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5 Cancer Tests and Treatments with Little or No Value — Physician’s First Watch
5 Cancer Tests and Treatments with Little or No Value
By Joe Elia
The American Society of Clinical Oncology has identified a second group of commonly used tests and treatments in cancer medicine that have little or no benefit. The list, part of the American Board of Internal Medicine's "Choosing Wisely" initiative, appears in the Journal of Clinical Oncology.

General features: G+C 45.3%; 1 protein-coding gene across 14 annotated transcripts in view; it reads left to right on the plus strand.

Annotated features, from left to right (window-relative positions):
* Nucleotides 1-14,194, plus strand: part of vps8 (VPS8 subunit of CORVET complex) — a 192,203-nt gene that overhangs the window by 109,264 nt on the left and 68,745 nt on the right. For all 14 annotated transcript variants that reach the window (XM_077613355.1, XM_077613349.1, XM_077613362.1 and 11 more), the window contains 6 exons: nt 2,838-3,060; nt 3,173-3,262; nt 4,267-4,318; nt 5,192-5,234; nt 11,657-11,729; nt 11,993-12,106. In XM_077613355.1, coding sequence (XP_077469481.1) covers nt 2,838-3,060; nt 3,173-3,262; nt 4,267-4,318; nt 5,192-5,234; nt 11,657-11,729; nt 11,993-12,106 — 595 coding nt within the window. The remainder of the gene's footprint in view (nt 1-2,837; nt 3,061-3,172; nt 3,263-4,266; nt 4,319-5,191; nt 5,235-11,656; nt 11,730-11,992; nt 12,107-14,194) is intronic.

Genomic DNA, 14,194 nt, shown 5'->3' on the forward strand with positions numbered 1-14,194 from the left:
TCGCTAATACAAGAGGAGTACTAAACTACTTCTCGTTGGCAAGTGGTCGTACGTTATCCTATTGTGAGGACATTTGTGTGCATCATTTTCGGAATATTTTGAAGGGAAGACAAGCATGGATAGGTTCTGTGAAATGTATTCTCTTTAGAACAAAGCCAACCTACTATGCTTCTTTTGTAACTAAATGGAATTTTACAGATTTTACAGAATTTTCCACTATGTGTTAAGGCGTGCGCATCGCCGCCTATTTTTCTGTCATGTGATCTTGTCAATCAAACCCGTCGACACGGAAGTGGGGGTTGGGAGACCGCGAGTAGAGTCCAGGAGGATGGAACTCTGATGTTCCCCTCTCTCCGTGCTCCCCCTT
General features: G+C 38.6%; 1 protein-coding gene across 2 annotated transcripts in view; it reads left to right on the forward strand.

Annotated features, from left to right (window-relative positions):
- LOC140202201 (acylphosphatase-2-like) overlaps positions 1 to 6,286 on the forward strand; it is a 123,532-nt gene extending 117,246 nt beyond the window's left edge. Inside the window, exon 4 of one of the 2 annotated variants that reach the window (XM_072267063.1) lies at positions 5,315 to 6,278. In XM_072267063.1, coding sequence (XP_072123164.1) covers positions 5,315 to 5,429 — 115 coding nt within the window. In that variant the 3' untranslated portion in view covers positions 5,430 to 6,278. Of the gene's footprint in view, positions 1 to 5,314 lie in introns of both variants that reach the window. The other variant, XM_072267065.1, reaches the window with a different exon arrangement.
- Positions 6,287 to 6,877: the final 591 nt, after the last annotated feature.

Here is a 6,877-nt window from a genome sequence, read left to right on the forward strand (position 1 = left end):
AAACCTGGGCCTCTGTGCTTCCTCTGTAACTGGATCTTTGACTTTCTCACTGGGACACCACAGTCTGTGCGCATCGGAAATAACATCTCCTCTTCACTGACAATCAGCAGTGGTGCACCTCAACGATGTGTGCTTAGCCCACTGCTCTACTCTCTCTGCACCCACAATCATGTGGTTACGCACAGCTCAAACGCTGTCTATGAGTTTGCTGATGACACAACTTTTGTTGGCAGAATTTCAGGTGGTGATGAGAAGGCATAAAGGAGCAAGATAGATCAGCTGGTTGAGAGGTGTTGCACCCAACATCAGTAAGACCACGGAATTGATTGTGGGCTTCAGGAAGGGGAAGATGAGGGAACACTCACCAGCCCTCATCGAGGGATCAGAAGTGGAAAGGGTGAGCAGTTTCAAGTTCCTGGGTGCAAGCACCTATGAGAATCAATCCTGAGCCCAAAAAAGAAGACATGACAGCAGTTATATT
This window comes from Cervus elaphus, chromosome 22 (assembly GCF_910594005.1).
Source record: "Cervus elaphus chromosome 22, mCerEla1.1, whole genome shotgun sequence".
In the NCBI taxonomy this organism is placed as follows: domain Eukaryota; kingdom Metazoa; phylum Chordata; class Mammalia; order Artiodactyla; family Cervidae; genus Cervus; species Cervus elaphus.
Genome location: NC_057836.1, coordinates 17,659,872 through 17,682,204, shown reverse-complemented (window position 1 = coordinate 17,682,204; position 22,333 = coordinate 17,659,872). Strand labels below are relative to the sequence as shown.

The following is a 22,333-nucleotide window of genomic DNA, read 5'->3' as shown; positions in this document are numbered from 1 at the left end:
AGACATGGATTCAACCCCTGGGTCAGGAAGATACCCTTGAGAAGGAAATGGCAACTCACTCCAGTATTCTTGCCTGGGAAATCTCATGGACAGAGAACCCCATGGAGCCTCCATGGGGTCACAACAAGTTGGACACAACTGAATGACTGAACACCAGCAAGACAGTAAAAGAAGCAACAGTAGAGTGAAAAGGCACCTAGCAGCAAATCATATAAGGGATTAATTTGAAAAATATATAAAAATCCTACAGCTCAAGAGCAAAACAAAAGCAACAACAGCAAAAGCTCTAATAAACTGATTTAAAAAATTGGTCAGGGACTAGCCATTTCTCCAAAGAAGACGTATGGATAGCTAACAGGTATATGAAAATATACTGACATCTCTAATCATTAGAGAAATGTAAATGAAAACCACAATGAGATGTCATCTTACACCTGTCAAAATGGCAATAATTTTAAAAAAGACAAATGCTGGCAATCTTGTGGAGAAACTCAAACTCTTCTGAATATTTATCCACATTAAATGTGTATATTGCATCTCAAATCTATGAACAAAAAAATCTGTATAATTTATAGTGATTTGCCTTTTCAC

Briefly, here are this year's "top five" items:
Don't give antiemetics to patients starting chemotherapies that have low-to-moderate potential for causing symptoms.
In treating metastatic breast cancer, avoid combination chemotherapy unless the patient's cancer burden needs to be reduced quickly.
Avoid PET scanning in routine follow-up unless there's "high-level" evidence that the imaging will improve outcomes.
Don't do PSA testing in asymptomatic men when life expectancy is under 10 years.
Don't use therapy targeted against a specific genetic aberration unless the patient has specific biomarkers that predict effective response.